21st Century Science: an Academic Pyramid Scheme?

 

By John McLaughlin

Academic science is traditionally built on an apprenticeship model, in which a student works under the mentorship of a principal investigator, learning the skills of the trade and preparing to be an independent researcher. After a few years of training as a post-doctoral fellow, a scientist would likely obtain a tenure-track position at a university (if choosing the academic route) and mentor the next generation of scientists, continuing the academic circle of life. In the past few decades, this situation has drastically changed.

 

As most graduate students and post-docs have probably noticed, there has been an enormous amount of discussion on the difficulties of landing a good academic job following the PhD. In searching for the causes of this phenomenon, commentators have described several factors, two of the most salient being the recent stagnation in NIH funding (adjusted for inflation), and a dramatic increase in the number of PhDs awarded in the natural sciences. To provide context for the situation in the U.S., in the past three decades about 800,000 PhDs were awarded in science and engineering fields, compared to ~100,000 tenure-track positions created in the same time frame. These forces have changed the structure of the scientific academy, the result being a new arena in which many PhDs are competing for a smaller number of academic jobs, and with those who land one often shuttling between low-paying adjunct positions with meager benefits and no possibility of tenure.

Economists studying the U.S. scientific academy, particularly the post-doctoral fellow system, have gone so far as to describe it as a “pyramid scheme.” This type of financial scheme operates by luring new investors with the promise of an easy payout; but the players nearer the top profit the most, at the expense of those at the bottom.
Post-doctoral fellows, often the main workhorse of a biology research lab, are cheap (~$40,000 starting salary in U.S.) and replaceable, owing to the large excess of PhDs on the market; graduate students are even cheaper, as they often teach to earn their salaries. And a principal investigator (PI) running a large, well-funded lab will gain status and prestige for all grants and publications generated by their personnel.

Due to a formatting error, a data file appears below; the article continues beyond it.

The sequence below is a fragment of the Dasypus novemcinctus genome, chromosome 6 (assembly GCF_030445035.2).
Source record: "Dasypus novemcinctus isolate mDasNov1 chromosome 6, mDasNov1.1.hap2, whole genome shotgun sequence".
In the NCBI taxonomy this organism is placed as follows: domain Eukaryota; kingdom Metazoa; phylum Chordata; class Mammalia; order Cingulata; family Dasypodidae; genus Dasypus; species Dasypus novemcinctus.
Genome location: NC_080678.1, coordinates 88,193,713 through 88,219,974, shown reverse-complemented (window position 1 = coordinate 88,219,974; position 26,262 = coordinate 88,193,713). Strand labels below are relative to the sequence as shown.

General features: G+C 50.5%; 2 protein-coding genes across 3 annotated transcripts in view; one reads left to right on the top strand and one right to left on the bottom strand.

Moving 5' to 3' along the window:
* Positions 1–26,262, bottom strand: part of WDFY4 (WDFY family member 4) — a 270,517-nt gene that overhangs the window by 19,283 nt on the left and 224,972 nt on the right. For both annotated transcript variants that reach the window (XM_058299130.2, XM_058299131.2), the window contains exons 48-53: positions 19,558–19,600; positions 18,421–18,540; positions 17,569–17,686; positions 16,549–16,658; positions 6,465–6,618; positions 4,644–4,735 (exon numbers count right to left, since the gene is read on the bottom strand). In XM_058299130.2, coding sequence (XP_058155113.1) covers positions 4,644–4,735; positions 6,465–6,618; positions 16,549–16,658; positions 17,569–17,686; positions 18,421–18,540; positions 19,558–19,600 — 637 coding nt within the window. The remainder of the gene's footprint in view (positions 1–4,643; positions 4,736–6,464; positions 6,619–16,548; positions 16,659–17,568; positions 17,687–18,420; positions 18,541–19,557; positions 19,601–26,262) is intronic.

Despite the less than ideal job prospects awaiting science PhDs, the government and media continue to strongly advocate education in the STEM fields, encouraging more undergraduates to pursue STEM majors and thereby increasing the number at the graduate level. While U.S. society’s general enthusiasm and respect for science is definitely positive, it is irresponsible to push so many young people into this career path without making substantial funding commitments. Certainly, not all PhD students intend to pursue a career in academia, and those who do may later find that their passion lies elsewhere, for instance in a biotechnology field. However, one should keep in mind that the past decade has also been rough for the U.S. pharmaceutical industry. Since 2000, thousands of U.S. and European industry research positions have been lost, while several “big pharma” firms plan to open new R&D centers in Asia, where costs are lower.

 

Although the outlook might seem bleak for those currently navigating these turbulent academic waters, the calls of post-doctoral advocacy organizations for increased salaries and benefits may finally be making a difference. This year, the NIH increased the base salary of its National Research Service Award post-doctoral trainees, and other institutions have increased post-doctoral pay and benefits, resulting in higher post-doc satisfaction.

 

These proposals will not only increase the quality of life for current post-docs, but also change the incentive structure of the marketplace: as laboratory personnel become more expensive, PIs will hire more selectively. Fewer PhDs will enter the post-doctoral route, either opting to pursue a career in industry or another field entirely. It may take years for these policy changes to be fully implemented, but hopefully academic scientists will be able to pursue their passion without fearing for their livelihoods or career prospects.